Why swimming? In Pittsburgh where I grew up, everyone joined a swimming club for the summer. It becomes a social thing. But then I started running, and after 20-plus years, in my 40s, I wanted to do triathlons [swim, bike run races], and I realized I could still swim OK and I really enjoyed it.
I started swimming with the YMCA Sharks Masters Swim Team six years ago. I knew it was a big commitment—they swim at 5:30 a.m., and I wasn’t sure I could get up that early. They swim six days a week; I go five. It’s competitive. We compete as a team, travel as a team. We go to a couple of national meets each year.
Benefits? No. 1, it’s great to get your exercise in before the day starts. You’re done by 7 in the morning. We have a really fun group. It keeps us all laughing. And swimming doesn’t hurt your joints as you get older. Plus, when you swim an hour and a half a day, you don’t really have to adhere to a particular diet.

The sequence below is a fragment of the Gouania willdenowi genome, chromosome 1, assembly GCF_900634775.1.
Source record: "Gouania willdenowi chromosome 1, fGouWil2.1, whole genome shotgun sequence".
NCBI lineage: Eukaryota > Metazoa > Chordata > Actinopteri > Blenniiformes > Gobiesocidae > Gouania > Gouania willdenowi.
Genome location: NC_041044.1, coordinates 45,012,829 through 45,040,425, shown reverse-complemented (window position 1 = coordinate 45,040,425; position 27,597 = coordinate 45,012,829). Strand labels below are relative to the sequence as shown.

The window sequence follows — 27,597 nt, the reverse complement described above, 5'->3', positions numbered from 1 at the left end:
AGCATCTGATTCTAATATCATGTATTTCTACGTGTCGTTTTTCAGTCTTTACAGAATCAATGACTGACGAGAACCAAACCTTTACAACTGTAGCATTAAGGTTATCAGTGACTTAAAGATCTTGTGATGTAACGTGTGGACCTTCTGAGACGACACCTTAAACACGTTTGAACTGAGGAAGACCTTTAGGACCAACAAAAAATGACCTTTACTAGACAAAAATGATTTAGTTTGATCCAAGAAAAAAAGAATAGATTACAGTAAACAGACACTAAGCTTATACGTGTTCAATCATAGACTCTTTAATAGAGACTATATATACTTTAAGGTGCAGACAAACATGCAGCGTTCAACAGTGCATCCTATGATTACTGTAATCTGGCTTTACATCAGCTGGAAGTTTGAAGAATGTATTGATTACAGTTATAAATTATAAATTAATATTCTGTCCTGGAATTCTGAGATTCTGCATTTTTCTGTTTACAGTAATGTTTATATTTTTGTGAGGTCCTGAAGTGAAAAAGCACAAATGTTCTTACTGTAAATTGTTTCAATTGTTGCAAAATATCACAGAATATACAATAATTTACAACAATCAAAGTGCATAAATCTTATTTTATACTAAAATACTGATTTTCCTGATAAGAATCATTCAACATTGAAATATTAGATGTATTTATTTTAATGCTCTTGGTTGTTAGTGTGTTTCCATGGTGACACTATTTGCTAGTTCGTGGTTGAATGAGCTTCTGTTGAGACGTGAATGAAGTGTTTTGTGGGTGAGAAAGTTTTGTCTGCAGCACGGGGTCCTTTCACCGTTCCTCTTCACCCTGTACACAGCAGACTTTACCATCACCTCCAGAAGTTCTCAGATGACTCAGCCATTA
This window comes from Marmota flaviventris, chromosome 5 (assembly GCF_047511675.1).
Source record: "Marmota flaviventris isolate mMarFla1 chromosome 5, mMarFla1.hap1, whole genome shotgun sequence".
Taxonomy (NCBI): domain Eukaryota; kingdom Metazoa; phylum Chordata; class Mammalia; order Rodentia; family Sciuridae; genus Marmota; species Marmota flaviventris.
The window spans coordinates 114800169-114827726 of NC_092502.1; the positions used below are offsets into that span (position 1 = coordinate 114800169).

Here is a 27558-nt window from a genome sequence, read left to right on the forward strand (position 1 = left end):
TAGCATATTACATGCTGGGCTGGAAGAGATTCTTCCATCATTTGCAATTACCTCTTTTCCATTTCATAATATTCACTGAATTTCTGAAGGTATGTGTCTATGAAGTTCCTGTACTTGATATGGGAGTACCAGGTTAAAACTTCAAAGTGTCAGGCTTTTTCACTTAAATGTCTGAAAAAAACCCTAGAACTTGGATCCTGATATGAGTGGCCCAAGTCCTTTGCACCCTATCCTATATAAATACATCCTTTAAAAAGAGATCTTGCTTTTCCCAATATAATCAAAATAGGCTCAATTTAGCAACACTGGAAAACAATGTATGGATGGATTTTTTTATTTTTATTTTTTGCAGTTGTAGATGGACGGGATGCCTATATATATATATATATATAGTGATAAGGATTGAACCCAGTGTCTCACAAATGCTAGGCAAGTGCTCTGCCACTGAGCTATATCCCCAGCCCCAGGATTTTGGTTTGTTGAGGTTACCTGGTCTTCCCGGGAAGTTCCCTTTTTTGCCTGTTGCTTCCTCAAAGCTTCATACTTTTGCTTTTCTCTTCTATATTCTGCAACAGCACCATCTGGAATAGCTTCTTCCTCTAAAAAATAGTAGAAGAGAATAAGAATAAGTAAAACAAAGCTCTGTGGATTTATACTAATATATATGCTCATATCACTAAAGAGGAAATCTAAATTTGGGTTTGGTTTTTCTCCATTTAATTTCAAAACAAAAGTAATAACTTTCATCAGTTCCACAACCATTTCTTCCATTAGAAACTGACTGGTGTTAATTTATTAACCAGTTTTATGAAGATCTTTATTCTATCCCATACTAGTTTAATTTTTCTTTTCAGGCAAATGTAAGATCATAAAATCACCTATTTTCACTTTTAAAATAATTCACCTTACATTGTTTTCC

Your event? I swim freestyle, all different distances.
How can other professionals get involved? Our coach, Rick Walker, is in the pool from 5:30 a.m. to 10:30 a.m., and there’s a night group now, too. Different groups come with different abilities. We have people who are national champions and people who are just starting out.
Does swimming affect your performance as a doctor? Swimming is such a general positive that it certainly overflows into my work. It’s a lot easier to counsel patients regarding exercise and lifestyle changes when you already do it. But I guess I really find time for fitness for my personal self, and then the benefits to work are an added plus.
Goals? To be a top 10 swimmer in the country, which means getting among the 10 best times in my age group. I’ve usually been 11th or 12th. I’m 48, so I’ll be moving into the 50 age group soon. At 50, it may slow down a little, but I’ll tell you, during the 40s, the girls are as fast at 48 as they are at 41.